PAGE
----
I was having dinner with my husband’s cousins this weekend and the topic turned to my writing. “So, what are you working on?” I went on to describe a couple of my stories which are ‘out there’ waiting for representation and the new work I’m doing on the CYBILS Easy Reader and Early Chapter Book panel. The latter was met with cocked heads and furrowed brows. It wasn’t the Award that was confusing, it was the difference between Easy Readers and Early Chapter Books.
It’s actually a look I’m quite familiar with; many of the parents of my second graders had the same look when I introduced them to the genres past picture books. Most of these parents, and I believe the general public, think there is one giant step their children make from picture books (which them deem as ‘too easy’ for their kiddos) to chapter books (which they erroneously believe their budding geniuses should be reading). I can’t tell you how many parents want their kids graduating from Dr. Seuss to Harry Potter in one fell swoop. And, as the gate-keeper to the class library, I should be the one to put these books in their hands. But I digress…
So, back to the confusion between the levels of children’s literature. Although someone else may have more or fewer, depending on how they organize their thinking, I’d like to discuss seven stages of children’s literature which correspond to children’s levels of reading development. These are categories which can be identified in most libraries and bookstores and are agreed upon terms by the kid lit community. Now, the tricky thing to remember about readers is that no one is totally in one category or another. Children often flow between two or three categories at a time, and should be encouraged to do so.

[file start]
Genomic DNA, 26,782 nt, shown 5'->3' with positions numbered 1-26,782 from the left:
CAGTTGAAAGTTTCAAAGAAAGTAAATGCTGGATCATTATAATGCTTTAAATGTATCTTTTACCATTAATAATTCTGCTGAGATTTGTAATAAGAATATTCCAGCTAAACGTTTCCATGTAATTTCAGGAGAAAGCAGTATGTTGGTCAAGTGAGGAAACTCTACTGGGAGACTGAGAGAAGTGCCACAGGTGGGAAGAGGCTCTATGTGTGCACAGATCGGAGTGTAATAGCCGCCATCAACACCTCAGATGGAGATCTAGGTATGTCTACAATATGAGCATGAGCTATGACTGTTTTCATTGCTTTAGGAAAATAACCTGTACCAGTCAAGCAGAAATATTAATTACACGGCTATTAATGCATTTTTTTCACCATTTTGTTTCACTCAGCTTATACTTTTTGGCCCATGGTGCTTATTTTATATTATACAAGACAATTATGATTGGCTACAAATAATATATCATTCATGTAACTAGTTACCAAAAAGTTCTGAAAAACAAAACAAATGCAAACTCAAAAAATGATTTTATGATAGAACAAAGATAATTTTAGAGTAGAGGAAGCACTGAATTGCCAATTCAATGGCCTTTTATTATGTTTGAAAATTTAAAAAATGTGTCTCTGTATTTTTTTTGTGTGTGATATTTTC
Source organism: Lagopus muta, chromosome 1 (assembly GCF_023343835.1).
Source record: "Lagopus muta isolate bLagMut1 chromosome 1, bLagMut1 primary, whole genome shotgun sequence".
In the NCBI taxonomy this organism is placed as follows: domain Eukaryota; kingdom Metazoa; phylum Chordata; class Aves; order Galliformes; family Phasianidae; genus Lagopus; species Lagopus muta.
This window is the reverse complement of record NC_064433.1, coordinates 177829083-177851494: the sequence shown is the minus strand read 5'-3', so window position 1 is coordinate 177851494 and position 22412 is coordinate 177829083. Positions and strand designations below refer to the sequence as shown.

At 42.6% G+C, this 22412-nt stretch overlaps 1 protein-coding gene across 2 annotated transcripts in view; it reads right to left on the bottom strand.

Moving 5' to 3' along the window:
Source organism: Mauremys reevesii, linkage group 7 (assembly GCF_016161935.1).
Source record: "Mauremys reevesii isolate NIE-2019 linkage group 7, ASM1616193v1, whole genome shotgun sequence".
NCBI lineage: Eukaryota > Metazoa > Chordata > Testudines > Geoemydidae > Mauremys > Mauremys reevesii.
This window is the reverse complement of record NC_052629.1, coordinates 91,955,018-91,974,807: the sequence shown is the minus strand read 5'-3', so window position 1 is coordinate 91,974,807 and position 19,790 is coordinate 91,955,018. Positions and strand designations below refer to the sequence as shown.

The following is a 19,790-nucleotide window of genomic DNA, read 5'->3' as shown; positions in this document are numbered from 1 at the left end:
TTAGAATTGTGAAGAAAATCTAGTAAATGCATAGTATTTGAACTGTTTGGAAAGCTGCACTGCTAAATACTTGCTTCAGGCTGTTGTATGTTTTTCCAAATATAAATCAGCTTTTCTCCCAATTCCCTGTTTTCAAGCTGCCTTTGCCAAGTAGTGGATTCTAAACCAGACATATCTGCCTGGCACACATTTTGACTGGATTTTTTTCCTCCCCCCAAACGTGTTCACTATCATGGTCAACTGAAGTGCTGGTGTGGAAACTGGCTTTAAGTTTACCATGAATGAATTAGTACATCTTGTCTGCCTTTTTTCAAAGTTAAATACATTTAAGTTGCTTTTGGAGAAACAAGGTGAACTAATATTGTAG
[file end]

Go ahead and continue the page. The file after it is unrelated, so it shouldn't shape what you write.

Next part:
What I’ve done here to help ‘outsiders’ understand the differences, is to give an example of how the writing changes for each category. Beginning with a story told completely with illustrations and ending with a story told with no illustrations, topics of increasing maturity are presented to the reader.
1. Wordless: No text. (full illustrations)
2. Near Wordless: Duck. Worm. (full illustration)
3. Picture Book: Duck and Worm are friends. (full illustration)
4. Easy Reader: This is Duck. This is Worm. Duck and Worm are best friends. Duck likes to fish. Worm likes to draw. Worm drew a picture of Duck. “You are a great artist, Worm,” said Duck. (some illustration)
5. Early Chapter Book: “Hey, Worm,” Mallard called to his little brother, Wesley. Mallard picked up his rod and reel. “Shake a leg. We need to leave now if we want fish for dinner tonight.” Wesley yawned and threw his covers back. “I’m coming,” he said. (fewer illustrations)
6. Middle Grade: Mallard and Wesley marched into Coach Goliath’s office after football practice. Middle School is hard enough without having to deal with the social hierarchy forced upon them by the likes of the knuckleheads on the gridiron. It’s about time someone stood up for the rights of the little guy. And, with Mallard at his side, Wesley felt taller than his 4 foot 9 inches. (illustrated sporadically)
7. Young Adult: It’s unnatural. At least that’s what the demonstrators outside Oak Park City Hall claimed. Wesley shrank away from the chanting crowd. If anyone saw him, there would surely be a lynching tonight. Oak Park’s old guard wasn’t ready for high school prom queen like Wesley. And he wasn’t ready to provide them with one either. He clutched his carry-on bag in one hand and his ticket in the other. He darted toward Mallard’s waiting car at the edge of the parking lot. (text carries the story)
As you can see, the main differences in the levels are in the subject matter, vocabulary, sentence structure, and dependence on illustrations. Each one has a unique function and fills a need in children’s literature. Do not be tempted to rush a child you know through the levels. Take time. Savor the stories. Allow children to become confident, fluent readers who read for enjoyment… not to reach the next landmark… and you will have a happy, life-long reader.